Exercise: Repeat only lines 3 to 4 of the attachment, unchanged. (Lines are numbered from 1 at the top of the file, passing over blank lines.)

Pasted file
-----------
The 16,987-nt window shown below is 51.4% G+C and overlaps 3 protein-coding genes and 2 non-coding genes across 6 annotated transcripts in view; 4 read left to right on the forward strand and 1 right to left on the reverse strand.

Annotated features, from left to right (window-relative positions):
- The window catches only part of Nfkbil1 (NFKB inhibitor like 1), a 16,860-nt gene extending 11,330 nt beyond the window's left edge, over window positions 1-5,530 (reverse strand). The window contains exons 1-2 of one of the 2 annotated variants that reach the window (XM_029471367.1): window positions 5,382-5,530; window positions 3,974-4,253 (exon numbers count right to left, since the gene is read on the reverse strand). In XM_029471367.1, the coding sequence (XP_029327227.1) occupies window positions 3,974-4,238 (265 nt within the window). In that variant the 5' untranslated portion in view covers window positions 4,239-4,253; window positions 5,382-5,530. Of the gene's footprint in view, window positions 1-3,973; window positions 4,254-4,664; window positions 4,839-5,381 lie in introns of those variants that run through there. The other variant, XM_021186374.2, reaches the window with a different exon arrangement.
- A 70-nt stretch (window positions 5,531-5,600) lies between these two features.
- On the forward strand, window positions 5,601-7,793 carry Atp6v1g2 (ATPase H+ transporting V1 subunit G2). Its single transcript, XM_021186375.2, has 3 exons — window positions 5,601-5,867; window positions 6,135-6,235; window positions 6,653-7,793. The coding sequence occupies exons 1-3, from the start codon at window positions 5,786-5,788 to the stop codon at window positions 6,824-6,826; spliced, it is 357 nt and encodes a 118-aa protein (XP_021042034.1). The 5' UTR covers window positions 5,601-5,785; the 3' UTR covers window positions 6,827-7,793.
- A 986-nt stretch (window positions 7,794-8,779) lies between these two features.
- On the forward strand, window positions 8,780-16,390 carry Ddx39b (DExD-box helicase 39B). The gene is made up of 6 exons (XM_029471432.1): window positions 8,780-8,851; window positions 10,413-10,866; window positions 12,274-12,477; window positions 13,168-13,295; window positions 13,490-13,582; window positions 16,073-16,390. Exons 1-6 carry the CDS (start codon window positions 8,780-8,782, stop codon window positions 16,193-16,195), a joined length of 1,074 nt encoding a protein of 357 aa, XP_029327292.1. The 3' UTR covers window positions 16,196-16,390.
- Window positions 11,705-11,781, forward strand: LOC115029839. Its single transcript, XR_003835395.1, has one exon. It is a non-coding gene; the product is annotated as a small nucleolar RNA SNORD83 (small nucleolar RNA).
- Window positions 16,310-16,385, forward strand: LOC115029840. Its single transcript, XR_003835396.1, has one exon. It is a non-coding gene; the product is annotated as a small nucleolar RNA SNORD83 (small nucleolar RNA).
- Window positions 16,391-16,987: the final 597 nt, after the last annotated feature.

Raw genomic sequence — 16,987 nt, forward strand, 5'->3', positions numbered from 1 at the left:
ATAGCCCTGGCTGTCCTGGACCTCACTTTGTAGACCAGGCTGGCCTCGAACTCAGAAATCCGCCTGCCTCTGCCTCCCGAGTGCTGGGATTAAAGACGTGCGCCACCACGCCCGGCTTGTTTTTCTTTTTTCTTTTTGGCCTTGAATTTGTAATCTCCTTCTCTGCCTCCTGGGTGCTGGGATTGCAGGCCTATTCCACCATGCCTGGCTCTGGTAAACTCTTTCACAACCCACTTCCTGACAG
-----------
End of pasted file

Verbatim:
- The window catches only part of Nfkbil1 (NFKB inhibitor like 1), a 16,860-nt gene extending 11,330 nt beyond the window's left edge, over window positions 1-5,530 (reverse strand). The window contains exons 1-2 of one of the 2 annotated variants that reach the window (XM_029471367.1): window positions 5,382-5,530; window positions 3,974-4,253 (exon numbers count right to left, since the gene is read on the reverse strand). In XM_029471367.1, the coding sequence (XP_029327227.1) occupies window positions 3,974-4,238 (265 nt within the window). In that variant the 5' untranslated portion in view covers window positions 4,239-4,253; window positions 5,382-5,530. Of the gene's footprint in view, window positions 1-3,973; window positions 4,254-4,664; window positions 4,839-5,381 lie in introns of those variants that run through there. The other variant, XM_021186374.2, reaches the window with a different exon arrangement.
- A 70-nt stretch (window positions 5,531-5,600) lies between these two features.